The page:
Colorado Dems Wade Into Vaccinations Debate With Bill Aimed At Child Vax Rates

February 11, 2020
Nurse Nicole Simpson prepares a flu shot from a vaccine vile at the Salvation Army in Atlanta, Wednesday, Feb. 7, 2018. Nurse Nicole Simpson prepares a flu shot from a vaccine vile at the Salvation Army in Atlanta, Wednesday, Feb. 7, 2018. David Goldman/AP
Nurse Nicole Simpson prepares a flu shot from a vaccine vile at the Salvation Army in Atlanta, Wednesday, Feb. 7, 2018.

Should Colorado lawmakers change state law in an effort to encourage more people to get their children vaccinated? 

The debate starts with the introduction of Senate Bill 20-163. It would require parents who want to opt a child out of vaccines to either get a signature from an immunization provider or watch an online informational video produced by the Colorado Department of Public Health and Environment. 

The measure doesn’t change which exemptions are allowed. In Colorado, people can opt-out for medical or non-medical reasons, such as a personal or religious belief. Right now parents turn in a form to a child’s school or daycare provider.

The Democratic sponsor, state Sen. Julie Gonzales of Denver, said some schools are especially vulnerable to a potential measles outbreak because of vaccination rates that fall well below the 95 percent threshold needed for what’s known as herd immunity. Gonzales is worried for those who can’t get vaccinated. 

“There are immunocompromised folks, whether we're talking about babies, whether we're talking about folks who have navigated cancer and other serious diseases, folks who have had transplants,” she said. 

The percentage of Colorado kindergarteners vaccinated for measles, mumps and rubella has dropped to 87 percent, according to the Centers for Disease Control and Prevention — the lowest rate in the country. Public health groups unsuccessfully tried to pass a bill to bolster vaccination rates in the last session. It failed in the Senate

Unlike the previous bill, this attempt has the backing of Democratic Gov. Jared Polis who said “it strikes the right balance” between protecting parental rights and public health. 

While the governor’s support could make it easier for some lawmakers to get behind the bill, it is expected to be one of the more contentious issues of the session. Opponents say they’re concerned about what information would be included in a state-sponsored informational video and what doctors would tell patients about vaccines.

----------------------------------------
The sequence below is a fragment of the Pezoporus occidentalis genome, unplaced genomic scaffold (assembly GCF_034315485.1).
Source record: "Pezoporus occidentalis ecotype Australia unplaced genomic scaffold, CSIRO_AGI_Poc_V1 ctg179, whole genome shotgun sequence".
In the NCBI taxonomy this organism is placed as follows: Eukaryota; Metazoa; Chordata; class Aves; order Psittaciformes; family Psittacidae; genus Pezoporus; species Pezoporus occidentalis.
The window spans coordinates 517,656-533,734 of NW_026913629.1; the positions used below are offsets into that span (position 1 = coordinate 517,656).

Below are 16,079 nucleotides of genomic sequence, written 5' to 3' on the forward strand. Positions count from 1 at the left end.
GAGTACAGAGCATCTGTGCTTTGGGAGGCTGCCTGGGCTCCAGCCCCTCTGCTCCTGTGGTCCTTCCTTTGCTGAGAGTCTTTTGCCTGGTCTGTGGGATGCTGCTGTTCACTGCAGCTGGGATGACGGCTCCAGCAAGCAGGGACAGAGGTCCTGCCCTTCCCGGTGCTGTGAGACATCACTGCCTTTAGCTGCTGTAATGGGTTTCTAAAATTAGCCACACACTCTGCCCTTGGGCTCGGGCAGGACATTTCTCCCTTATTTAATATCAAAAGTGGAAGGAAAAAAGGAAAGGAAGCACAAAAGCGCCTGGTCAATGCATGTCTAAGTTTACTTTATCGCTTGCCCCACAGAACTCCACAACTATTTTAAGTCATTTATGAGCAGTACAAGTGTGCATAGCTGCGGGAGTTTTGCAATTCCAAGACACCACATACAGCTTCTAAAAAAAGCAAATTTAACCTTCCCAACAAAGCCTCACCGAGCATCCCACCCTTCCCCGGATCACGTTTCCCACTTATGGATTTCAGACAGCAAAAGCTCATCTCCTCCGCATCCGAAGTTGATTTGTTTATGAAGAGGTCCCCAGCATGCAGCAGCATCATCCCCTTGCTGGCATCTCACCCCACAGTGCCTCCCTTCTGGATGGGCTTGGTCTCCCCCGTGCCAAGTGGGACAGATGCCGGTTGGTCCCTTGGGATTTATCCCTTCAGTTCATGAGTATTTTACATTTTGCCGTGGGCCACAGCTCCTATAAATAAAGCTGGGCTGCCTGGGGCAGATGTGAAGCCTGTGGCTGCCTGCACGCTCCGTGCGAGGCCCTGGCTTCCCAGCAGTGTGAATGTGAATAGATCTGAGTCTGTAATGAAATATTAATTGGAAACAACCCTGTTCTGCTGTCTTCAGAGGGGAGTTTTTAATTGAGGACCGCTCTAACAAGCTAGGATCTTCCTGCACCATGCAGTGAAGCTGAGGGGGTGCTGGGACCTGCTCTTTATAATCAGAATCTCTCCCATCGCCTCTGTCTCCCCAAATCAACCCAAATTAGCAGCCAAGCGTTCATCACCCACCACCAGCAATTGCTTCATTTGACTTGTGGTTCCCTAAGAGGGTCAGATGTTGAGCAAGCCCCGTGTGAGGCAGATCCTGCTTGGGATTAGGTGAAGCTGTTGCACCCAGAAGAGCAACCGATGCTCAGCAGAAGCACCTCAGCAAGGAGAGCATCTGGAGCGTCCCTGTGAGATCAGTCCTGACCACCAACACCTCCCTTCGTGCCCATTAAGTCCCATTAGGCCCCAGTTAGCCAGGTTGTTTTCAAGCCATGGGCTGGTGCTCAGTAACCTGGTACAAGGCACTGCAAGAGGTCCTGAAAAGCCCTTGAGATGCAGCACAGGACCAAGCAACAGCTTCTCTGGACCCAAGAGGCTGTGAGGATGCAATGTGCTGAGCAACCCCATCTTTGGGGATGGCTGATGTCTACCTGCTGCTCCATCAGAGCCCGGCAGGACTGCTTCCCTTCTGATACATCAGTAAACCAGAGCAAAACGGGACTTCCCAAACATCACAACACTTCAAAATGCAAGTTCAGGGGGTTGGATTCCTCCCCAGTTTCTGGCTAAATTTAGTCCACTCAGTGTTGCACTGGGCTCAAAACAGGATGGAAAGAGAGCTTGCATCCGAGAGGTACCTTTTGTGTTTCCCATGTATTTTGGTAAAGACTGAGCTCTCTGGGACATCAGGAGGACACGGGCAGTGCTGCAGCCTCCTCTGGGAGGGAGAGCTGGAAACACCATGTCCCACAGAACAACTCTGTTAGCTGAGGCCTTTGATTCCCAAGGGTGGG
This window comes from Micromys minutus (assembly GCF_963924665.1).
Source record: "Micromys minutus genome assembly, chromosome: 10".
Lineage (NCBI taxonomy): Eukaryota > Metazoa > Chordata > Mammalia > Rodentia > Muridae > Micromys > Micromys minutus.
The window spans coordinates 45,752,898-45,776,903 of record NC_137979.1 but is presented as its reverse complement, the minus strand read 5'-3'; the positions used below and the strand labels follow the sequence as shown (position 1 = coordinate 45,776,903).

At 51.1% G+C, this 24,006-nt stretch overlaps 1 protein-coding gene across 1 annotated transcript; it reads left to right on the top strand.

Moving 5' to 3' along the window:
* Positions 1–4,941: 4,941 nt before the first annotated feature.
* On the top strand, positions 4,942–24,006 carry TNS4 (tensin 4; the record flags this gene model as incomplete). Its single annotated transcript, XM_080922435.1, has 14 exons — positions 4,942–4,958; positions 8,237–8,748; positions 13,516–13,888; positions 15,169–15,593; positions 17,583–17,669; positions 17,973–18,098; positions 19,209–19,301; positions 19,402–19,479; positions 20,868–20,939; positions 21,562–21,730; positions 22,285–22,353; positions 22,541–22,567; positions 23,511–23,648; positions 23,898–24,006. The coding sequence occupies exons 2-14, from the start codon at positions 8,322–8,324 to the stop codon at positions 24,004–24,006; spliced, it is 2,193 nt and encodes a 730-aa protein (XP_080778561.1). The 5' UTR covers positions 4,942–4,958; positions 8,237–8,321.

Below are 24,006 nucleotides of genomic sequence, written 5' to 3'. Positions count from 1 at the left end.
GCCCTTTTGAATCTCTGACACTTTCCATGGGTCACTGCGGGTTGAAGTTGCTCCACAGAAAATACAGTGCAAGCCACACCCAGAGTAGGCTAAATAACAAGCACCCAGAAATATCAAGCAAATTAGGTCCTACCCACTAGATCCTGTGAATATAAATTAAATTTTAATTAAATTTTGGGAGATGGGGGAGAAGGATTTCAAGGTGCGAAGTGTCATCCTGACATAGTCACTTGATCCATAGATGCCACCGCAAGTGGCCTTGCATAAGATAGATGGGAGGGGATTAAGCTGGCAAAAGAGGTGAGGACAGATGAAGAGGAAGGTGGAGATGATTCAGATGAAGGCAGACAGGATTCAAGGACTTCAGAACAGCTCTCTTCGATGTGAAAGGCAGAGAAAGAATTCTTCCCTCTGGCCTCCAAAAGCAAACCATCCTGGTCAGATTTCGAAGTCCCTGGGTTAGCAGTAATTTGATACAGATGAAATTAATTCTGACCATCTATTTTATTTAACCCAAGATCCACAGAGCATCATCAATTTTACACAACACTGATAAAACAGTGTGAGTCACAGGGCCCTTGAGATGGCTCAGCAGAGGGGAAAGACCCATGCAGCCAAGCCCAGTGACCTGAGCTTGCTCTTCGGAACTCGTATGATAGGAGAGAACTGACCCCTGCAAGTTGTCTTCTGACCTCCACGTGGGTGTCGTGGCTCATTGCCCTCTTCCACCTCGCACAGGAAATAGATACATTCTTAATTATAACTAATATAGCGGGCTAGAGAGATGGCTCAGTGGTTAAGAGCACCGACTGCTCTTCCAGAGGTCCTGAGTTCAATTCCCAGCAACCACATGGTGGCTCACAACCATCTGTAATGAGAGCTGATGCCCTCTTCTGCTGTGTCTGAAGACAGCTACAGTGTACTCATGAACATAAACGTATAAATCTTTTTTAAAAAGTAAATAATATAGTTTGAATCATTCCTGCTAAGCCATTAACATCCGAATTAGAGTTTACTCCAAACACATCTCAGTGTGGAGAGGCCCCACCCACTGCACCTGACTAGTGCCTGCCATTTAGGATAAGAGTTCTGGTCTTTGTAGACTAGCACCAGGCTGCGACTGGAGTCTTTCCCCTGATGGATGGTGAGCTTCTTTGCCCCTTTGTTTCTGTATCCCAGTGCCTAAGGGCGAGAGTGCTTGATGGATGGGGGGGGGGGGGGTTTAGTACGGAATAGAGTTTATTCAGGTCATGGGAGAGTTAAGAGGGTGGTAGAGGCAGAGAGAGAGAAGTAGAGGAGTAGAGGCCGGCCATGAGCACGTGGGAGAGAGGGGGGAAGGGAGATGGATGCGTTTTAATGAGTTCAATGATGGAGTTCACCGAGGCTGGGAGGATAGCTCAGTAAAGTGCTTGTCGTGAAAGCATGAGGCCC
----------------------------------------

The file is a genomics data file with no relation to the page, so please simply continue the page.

“I will say any effort to restrict Coloradans’ rights to decide what gets injected into our bodies and our families’ bodies will be met with strong opposition,” said Phil Silberman, one of the founding members of the Colorado Health Choice Alliance, which opposes government-mandated vaccines. “Last year we had 1,000 people at the capitol. This year there will be more.”

Individuals opposed to vaccines or concerned about the potential impacts have a more coordinated effort this year and are running their own slate of bills.

Republican state Rep. Mark Baisley of Roxborough Park is expected to introduce a measure that would give the state’s Department of Human Services a directive to emphasize current state law, failure to vaccinate a child isn’t considered child abuse. 

“So this is just being very specific and gives comfort, frankly, to my constituents that child protective services is being told that if they choose to slow down or even omit vaccinations from their children, that child protective services is not to use that as a cause for removing their children from their home,” Baisley said.

House Bill 20-1239, known as the "Vaccine Consumer Protection Act,” has already been introduced. Colorado Springs Republican state Rep. Dave Williams is the sponsor. The proposal requires health care providers to disclose the ingredients in vaccines, the manufacturer’s website, a list of harmful or adverse impacts and the exemption rules. It also prohibits health care workers from recommending or providing a vaccine to someone under the age of 18 without the parent’s consent. 

Williams doesn’t see his bill as pro- or anti-vaccine, but as a free-market approach.

“It would be a very balanced way to handle this, gives patients and families good information so that they can make an informed decision,” he said. “So, I think it should really be no controversy.”

Bill opponents say doctors and nurses already provide parents with accurate information about vaccinations and answer patient questions. 

“We are focused on passing proactive legislation on boosting Colorado’s immunization rates,” said Michele Ames, a spokeswoman with Colorado Vaccinates. She said a very small percentage of people are allergic to vaccines or injured by them. “I don’t understand what this bill is trying to accomplish.” 

A Republican bill that would have prevented businesses from requiring workers to be vaccinated failed in a Senate committee on Monday.

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